It's almost too easy to add lemons into your diet. And for all they offer, take full advantage. " Lemons contain immunity-boosting vitamin C, and the vitamin C also helps you absorb plant-based iron, such as the iron in spinach. Squeeze some lemon juice on your salad or sautéed spinach," Gorin says. But don't stop there! Start your day with some lemon water, too.

When arugula shows up in your salad, get excited: The green &mdash that could easily be mistaken for a weed &mdash is pretty powerful. "It's an excellent source of vitamin A, which benefits your skin and promotes the health of the eyes," Taub-Dix says. "It's also a significant source of vitamin K, which is important for blood clotting and bone building."

Ready for a serious dose of vitamin C? All it takes is a sweet navel orange. Either eat one as a snack, or get a little more creative. "I save the zest as a low-calorie flavor enhancer for making sweet ricotta cream for dessert. They're also great as a topping for a sweet fruit omelet," Gorin says.

This green veggie can seriously boost any meal &mdash and help you stay satisfied and full in the process. "A cup of green peas provides a third of your daily need for fiber," Gorin says. "This is a starchy vegetable, so I suggest eating it instead of a grain &mdash like brown rice &mdash with a meal."

Radishes are often overlooked, but they shouldn't be. Being 95% water, they're not just a great snack for weight loss, but the perfect complement to many foods you already eat. "Radish slices add a nice crunch to a salad. They're also a great topper for an egg-and-avocado open-faced sandwich," Gorin says. "They're full of fiber, vitamin C, and other nutrients."

There are many reasons to love rhubarb, and the tangy taste is only one of them. "A cup of diced rhubarb is only 26 calories yet offers a gram of protein, 9 percent of the daily value for filling fiber, and is a good source of bone-helping calcium," Gorin says.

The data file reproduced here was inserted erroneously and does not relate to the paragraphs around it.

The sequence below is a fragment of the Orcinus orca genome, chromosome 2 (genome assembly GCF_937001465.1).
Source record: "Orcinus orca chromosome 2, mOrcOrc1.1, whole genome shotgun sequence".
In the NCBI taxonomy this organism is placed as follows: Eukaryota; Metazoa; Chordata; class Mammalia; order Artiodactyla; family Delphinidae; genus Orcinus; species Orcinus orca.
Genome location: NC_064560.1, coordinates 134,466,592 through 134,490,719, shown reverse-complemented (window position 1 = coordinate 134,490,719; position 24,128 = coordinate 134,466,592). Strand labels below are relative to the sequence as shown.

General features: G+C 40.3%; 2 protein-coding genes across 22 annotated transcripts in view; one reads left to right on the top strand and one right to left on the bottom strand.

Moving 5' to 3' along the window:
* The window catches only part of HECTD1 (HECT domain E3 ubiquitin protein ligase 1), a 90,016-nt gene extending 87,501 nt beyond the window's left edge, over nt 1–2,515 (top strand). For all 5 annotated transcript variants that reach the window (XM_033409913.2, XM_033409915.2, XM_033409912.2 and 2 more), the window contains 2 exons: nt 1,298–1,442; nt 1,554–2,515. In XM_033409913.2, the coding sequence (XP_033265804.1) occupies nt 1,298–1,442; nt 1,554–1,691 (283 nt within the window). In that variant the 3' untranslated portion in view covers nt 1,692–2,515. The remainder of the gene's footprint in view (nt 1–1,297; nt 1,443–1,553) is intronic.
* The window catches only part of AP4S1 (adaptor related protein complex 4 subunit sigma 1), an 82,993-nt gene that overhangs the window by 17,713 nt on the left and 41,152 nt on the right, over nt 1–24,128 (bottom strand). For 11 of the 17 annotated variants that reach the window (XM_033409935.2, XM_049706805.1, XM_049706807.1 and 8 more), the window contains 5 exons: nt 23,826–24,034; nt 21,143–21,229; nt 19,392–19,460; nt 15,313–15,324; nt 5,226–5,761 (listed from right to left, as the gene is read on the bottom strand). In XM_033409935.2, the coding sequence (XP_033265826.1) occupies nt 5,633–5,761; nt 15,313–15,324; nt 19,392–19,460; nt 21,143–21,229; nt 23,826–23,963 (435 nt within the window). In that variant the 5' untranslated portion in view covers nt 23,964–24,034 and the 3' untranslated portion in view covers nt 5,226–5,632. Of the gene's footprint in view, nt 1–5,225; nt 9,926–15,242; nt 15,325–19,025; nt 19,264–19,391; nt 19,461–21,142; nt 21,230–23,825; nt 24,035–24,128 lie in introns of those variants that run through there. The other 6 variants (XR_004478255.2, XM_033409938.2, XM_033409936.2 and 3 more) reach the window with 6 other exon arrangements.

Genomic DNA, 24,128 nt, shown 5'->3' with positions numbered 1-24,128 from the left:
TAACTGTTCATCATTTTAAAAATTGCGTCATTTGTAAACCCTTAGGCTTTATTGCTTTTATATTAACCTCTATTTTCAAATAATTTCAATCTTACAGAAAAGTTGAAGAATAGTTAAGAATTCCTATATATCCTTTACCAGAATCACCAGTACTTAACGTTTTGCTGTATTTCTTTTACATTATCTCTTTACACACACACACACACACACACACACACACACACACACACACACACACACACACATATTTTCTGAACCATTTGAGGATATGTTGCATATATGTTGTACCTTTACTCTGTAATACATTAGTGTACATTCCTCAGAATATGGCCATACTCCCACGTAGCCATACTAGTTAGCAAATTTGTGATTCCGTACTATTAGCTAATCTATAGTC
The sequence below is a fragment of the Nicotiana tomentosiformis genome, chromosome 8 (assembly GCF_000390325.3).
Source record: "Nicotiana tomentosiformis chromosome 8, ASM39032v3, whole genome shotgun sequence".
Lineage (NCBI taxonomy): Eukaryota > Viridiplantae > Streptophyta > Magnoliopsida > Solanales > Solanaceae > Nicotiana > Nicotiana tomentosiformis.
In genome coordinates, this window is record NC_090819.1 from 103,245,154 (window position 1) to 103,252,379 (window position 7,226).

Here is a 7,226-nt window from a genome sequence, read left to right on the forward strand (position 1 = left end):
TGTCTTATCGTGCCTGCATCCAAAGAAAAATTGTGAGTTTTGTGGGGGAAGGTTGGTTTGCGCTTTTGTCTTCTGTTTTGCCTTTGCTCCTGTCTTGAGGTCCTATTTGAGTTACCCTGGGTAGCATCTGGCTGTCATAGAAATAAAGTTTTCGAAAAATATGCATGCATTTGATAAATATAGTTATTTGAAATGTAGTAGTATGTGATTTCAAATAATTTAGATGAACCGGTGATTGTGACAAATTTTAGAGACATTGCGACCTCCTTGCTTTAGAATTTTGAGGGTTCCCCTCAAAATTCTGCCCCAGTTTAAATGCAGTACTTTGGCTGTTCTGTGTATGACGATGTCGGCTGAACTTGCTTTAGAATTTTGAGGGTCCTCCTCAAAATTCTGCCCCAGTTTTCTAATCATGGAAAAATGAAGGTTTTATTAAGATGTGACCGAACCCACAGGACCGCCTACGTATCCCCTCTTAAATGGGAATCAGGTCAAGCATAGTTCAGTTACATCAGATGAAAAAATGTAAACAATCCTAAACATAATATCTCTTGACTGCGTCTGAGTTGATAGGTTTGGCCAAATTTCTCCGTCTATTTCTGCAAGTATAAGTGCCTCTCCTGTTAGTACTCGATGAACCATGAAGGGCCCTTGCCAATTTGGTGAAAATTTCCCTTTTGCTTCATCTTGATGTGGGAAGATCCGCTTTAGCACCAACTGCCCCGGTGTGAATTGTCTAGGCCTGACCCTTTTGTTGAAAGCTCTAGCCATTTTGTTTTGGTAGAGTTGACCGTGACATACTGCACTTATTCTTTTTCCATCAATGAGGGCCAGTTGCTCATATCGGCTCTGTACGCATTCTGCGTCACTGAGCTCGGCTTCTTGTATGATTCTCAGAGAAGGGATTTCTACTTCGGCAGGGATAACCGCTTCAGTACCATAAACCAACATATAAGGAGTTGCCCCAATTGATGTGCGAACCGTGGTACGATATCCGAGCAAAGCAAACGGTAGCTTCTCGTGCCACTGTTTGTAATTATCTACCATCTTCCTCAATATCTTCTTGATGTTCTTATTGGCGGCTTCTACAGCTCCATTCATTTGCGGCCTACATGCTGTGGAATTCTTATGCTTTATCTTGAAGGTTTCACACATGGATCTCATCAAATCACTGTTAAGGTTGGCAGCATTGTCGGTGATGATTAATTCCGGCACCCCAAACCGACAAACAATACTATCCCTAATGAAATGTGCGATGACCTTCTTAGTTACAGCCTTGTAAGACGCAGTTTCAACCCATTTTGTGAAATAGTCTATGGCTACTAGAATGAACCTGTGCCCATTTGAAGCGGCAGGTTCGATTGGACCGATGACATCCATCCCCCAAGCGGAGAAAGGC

Shallots look super weird, right? They're often confused as a head of garlic, but they're actually a type of onion. And a super sweet one at that. "Shallots are high in antioxidants," Gorin says. "Mix up your salad by adding a sliced shallot instead of a regular onion."

If you usually toss parsley to the side, it's time to rethink that decision. "Parsley is far from an innocent garnish on your plate &mdash it's a powerful source of vitamin C as well as a good source of folate to help regulate blood pressure," Taub-Dix says. "Parsley also has antiseptic properties, particularly in relation to gum health and the prevention of dental disease. And it contains vitamin K, which is important for proper blood clotting and to help strengthen bones, as well as being a good source of antioxidants."

What's not to love about strawberries? They're low in calories, high in deliciousness, and can be added to just about everything &mdash from salads to dessert. "They're a good source of filling fiber, as a cup of strawberry halves offers 12 percent of the daily value," Gorin says. "Since they're naturally sweet, you can use them to sweeten smoothies, yogurt, or oatmeal."


15 Spring Superfoods to Start Eating Now

Spring is only days away, which means it's time to start devouring all the superfoods taking over grocery stores this season. Not only do these nutritionist-approved fruits and veggies taste good, they're ridiculously good for you.

Asparagus does a lot for the body at only 32 calories per cup. Not only is it a great source of fiber, folate, and vitamins A, C, E, and K, but it helps keep everything in check. "Asparagus contains chromium, which may help with blood sugar regulation, provides folate to promote heart health and boost cognitive development, and acts as a diuretic, helping rid the body of excess fluids," says Bonnie Taub-Dix, RDN, creator of BetterThanDieting.com and author of Read It Before You Eat It .

Feel like you might be getting sick? Grab some apricots &mdash and not the sugary packaged kind. "We see apricots more often dried versus fresh, so get them fresh while you can," says Amy Gorin, MS, RDN, owner of Amy Gorin Nutrition in Jersey City, NJ. "Three apricots are only 50 calories and offer about 18% of the daily value for immunity-helping vitamin C."

If you're only eating broccoli florets, it's time to consider eating the stems, too. "Broccoli is very high in antioxidants and provides immunity-helping vitamin C," Gorin says. "Lately, I've been steaming or roasting broccoli as a side dish. I also like to make a salad with the stalks."

There are so many ways to work avocados into your diet &mdash but, unfortunately, that doesn't mean you can just eat guac all day. "Avocados contain heart-healthy fats that also help to keep us full," Gorin says. "I love adding a quarter of an avocado to salads or using the same amount as a topping for an omelet. "